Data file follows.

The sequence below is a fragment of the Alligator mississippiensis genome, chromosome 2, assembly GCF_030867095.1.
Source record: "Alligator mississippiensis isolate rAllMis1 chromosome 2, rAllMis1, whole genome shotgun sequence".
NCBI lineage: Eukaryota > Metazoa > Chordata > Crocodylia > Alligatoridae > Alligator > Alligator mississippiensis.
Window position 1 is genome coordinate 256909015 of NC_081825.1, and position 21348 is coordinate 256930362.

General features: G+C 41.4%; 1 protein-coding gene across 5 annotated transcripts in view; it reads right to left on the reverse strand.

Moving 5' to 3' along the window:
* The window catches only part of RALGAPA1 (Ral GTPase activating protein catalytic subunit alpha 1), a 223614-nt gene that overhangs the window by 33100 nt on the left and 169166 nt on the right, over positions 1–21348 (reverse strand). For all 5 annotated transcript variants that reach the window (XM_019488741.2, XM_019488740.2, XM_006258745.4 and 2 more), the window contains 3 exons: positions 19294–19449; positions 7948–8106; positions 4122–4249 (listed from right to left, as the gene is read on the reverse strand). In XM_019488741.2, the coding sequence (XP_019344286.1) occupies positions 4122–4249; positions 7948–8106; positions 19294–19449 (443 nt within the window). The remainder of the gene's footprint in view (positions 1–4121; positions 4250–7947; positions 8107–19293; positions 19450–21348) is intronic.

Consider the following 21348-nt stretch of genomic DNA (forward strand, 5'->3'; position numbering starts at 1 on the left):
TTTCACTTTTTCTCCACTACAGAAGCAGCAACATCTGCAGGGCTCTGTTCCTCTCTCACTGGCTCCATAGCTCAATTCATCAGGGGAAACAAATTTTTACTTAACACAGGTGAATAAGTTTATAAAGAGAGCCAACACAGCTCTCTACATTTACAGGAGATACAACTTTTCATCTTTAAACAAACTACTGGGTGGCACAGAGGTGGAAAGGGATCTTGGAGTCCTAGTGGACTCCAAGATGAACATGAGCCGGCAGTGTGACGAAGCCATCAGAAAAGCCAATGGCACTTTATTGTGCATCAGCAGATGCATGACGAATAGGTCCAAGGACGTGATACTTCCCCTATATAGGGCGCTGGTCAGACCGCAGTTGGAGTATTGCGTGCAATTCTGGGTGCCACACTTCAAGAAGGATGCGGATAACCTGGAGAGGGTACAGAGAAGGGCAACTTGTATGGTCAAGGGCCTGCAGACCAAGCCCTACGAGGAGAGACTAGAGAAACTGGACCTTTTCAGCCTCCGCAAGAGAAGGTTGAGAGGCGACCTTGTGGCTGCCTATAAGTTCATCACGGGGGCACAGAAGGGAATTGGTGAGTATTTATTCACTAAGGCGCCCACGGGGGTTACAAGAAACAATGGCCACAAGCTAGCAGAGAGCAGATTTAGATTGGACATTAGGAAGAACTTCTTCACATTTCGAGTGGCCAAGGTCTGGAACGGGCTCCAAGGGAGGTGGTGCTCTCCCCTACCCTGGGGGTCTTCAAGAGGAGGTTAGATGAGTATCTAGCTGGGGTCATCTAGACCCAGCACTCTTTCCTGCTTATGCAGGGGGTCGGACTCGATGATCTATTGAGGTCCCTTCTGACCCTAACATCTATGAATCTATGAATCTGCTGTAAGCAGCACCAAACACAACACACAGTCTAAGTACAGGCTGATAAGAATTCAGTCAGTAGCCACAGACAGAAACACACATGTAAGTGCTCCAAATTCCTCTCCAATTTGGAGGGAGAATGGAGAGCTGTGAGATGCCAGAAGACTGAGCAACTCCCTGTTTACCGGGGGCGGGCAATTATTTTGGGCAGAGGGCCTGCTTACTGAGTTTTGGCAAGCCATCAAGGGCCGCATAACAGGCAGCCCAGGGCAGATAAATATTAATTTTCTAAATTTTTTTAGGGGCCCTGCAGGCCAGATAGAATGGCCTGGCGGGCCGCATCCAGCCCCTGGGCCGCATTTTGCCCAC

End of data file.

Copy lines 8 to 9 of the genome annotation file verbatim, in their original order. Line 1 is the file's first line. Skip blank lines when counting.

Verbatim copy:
Consider the following 21348-nt stretch of genomic DNA (forward strand, 5'->3'; position numbering starts at 1 on the left):
TTTCACTTTTTCTCCACTACAGAAGCAGCAACATCTGCAGGGCTCTGTTCCTCTCTCACTGGCTCCATAGCTCAATTCATCAGGGGAAACAAATTTTTACTTAACACAGGTGAATAAGTTTATAAAGAGAGCCAACACAGCTCTCTACATTTACAGGAGATACAACTTTTCATCTTTAAACAAACTACTGGGTGGCACAGAGGTGGAAAGGGATCTTGGAGTCCTAGTGGACTCCAAGATGAACATGAGCCGGCAGTGTGACGAAGCCATCAGAAAAGCCAATGGCACTTTATTGTGCATCAGCAGATGCATGACGAATAGGTCCAAGGACGTGATACTTCCCCTATATAGGGCGCTGGTCAGACCGCAGTTGGAGTATTGCGTGCAATTCTGGGTGCCACACTTCAAGAAGGATGCGGATAACCTGGAGAGGGTACAGAGAAGGGCAACTTGTATGGTCAAGGGCCTGCAGACCAAGCCCTACGAGGAGAGACTAGAGAAACTGGACCTTTTCAGCCTCCGCAAGAGAAGGTTGAGAGGCGACCTTGTGGCTGCCTATAAGTTCATCACGGGGGCACAGAAGGGAATTGGTGAGTATTTATTCACTAAGGCGCCCACGGGGGTTACAAGAAACAATGGCCACAAGCTAGCAGAGAGCAGATTTAGATTGGACATTAGGAAGAACTTCTTCACATTTCGAGTGGCCAAGGTCTGGAACGGGCTCCAAGGGAGGTGGTGCTCTCCCCTACCCTGGGGGTCTTCAAGAGGAGGTTAGATGAGTATCTAGCTGGGGTCATCTAGACCCAGCACTCTTTCCTGCTTATGCAGGGGGTCGGACTCGATGATCTATTGAGGTCCCTTCTGACCCTAACATCTATGAATCTATGAATCTGCTGTAAGCAGCACCAAACACAACACACAGTCTAAGTACAGGCTGATAAGAATTCAGTCAGTAGCCACAGACAGAAACACACATGTAAGTGCTCCAAATTCCTCTCCAATTTGGAGGGAGAATGGAGAGCTGTGAGATGCCAGAAGACTGAGCAACTCCCTGTTTACCGGGGGCGGGCAATTATTTTGGGCAGAGGGCCTGCTTACTGAGTTTTGGCAAGCCATCAAGGGCCGCATAACAGGCAGCCCAGGGCAGATAAATATTAATTTTCTAAATTTTTTTAGGGGCCCTGCAGGCCAGATAGAATGGCCTGGCGGGCCGCATCCAGCCCCTGGGCCGCATTTTGCCCAC